People living with HIV

We’re here to help people living with HIV or AIDS take control of their health and wellbeing, whether you’re newly diagnosed or a long-term survivor. Triangle Project offers counselling and psychological support, viral load and CD4 count testing, assistance accessing ARVs, support with treatment adherence and more.

Newly diagnosed

Finding out that you are HIV positive can be an overwhelming, frightening, confusing and lonely experience. But know that you are not alone. Many people and resources are available to support you in this time, including at Triangle Project.

Finding support

Parents, family, friends and partners might be important people to go to for support. However, you might prefer to speak to someone outside your social circle, at least initially.  There’s a range of support available, including one-on-one counselling at Triangle Project, where you can talk in a supportive, non-judgemental environment. Talking to a doctor you feel comfortable with and finding out more information about HIV can also help reduce anxiety. If you’re looking for a gay-friendly doctor you can find one here.


The good news is that HIV treatment is better than ever. HIV is no longer the death sentence that it once was.  With daily medication, you can live a long and healthy life with HIV. Studies have shown that there are real benefits to starting treatment early, the sooner the better. However, beginning treatment is a highly personal decision, and you need to consider whether you are ready to start. Once you have started treatment it is important to take your medication every day. Starting and stopping HIV treatment can allow the virus to develop resistance, which may limit treatment options and effectiveness in the future. HIV treatment is available for free in South Africa.

Undetectable = Untransmittable (U=U)

When you take your ARVs as directed it’s possible to achieve what is known as ‘undetectable’ status. This means that your medication has reduced your viral load (the amount of HIV in your body) to such a low level that a regular HIV test cannot detect it. When you have maintained an undetectable viral load for at least six months, there is zero chance that you can transmit the virus to somebody else. This is known as Treatment as Prevention (TasP), as effective treatment acts as a form of HIV prevention. It is critical that you take your medication every day as directed by your doctor to stay undetectable, and have your viral load checked regularly.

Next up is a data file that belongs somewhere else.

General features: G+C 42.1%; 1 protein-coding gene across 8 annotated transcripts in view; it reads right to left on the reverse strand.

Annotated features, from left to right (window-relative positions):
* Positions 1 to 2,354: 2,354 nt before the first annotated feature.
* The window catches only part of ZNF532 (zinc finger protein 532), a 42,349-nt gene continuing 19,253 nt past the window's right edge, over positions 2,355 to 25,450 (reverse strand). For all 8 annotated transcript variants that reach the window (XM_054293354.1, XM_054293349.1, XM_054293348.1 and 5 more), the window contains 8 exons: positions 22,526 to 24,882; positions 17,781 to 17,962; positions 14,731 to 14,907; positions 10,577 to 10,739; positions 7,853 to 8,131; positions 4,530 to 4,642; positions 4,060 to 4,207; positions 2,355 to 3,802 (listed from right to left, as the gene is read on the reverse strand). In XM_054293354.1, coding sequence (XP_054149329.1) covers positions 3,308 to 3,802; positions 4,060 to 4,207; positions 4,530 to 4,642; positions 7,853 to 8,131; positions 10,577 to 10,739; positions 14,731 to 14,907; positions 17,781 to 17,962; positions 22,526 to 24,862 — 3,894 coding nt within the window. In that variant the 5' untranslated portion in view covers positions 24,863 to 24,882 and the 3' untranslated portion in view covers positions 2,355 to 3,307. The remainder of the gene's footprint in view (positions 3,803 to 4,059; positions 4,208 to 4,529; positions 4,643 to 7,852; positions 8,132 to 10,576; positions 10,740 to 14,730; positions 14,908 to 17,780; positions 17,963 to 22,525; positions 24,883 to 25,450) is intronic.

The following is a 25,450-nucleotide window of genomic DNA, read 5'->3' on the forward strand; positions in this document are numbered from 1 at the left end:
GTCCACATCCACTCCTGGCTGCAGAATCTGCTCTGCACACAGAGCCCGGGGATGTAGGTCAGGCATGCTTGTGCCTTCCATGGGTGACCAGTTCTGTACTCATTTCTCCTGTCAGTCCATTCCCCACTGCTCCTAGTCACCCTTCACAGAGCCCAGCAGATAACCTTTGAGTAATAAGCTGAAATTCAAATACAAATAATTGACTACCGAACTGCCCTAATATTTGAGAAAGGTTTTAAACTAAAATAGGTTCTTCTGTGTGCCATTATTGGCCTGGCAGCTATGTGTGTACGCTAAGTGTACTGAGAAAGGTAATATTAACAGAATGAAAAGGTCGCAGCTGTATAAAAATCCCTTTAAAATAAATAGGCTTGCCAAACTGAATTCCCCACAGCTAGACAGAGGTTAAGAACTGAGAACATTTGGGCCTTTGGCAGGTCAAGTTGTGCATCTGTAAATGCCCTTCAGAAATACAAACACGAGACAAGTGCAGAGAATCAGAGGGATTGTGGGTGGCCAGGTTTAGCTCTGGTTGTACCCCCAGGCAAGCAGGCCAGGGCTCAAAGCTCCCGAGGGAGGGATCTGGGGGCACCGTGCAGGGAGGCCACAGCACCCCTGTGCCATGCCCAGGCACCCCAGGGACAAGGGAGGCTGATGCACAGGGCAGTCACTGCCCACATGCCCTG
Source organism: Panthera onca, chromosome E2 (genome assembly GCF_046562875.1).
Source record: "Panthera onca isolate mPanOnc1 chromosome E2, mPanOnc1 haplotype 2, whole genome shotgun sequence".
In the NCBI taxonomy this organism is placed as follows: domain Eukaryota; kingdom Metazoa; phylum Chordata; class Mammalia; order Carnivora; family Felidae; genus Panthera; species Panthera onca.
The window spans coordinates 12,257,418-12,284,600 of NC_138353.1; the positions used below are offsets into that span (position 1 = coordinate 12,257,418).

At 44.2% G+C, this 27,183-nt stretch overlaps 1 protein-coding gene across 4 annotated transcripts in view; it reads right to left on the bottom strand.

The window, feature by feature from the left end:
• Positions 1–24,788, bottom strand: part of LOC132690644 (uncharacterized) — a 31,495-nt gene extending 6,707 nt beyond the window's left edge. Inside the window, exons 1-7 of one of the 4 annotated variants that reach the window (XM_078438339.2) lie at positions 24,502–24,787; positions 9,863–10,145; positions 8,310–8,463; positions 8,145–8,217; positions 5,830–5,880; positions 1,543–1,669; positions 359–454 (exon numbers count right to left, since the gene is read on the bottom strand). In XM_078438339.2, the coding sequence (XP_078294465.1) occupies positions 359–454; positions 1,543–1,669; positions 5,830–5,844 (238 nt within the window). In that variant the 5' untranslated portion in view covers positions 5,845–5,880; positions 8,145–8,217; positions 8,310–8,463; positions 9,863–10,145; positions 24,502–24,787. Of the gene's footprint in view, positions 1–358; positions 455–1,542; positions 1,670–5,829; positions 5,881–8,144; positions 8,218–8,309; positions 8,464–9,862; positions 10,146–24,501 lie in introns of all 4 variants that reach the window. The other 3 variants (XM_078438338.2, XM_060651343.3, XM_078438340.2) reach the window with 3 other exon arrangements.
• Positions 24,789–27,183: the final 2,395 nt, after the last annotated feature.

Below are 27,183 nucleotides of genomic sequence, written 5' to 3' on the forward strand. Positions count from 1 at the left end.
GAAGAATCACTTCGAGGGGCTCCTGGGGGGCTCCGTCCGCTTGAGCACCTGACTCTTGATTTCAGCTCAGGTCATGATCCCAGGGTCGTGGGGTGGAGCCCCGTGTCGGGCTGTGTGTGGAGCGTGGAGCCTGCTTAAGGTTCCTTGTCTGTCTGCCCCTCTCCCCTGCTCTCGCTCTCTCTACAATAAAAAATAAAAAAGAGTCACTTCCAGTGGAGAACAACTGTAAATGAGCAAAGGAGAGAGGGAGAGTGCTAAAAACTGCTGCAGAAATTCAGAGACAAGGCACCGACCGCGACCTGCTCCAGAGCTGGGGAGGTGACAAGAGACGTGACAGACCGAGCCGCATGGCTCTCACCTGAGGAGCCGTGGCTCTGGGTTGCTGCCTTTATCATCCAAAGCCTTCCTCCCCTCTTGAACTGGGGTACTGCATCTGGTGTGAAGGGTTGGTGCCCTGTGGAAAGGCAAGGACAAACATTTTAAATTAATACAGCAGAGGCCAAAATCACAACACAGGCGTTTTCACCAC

Serodiscordant relationships

A serodiscordant relationship is where one partner is HIV positive, and one partner is HIV negative. It’s completely normal to worry about transmitting HIV to your negative partner; or if you’re negative, worrying about getting HIV from your partner. But you can still have a healthy, enjoyable sex life without fear of transmission.  

There are a number of ways that you can prevent transmission of HIV in your relationship. First, make sure the positive partner is taking ARVs.  If they maintain a consistently undetectable viral load, there’s no chance that they will transmit the virus to their negative partner.  The negative partner can also take pre-exposure prophylaxis (PrEP). PrEP is a particular ARV taken by people who are HIV negative, which prevents them from getting HIV. Finally, there is the good old-fashioned condom.  HIV is found in semen, vaginal fluid, anal fluid and blood, so a condom creates a barrier preventing the virus in one person’s fluids getting into the body of another person. With several effective ways to prevent transmission, there’s no reason why HIV needs to get in the way your relationships.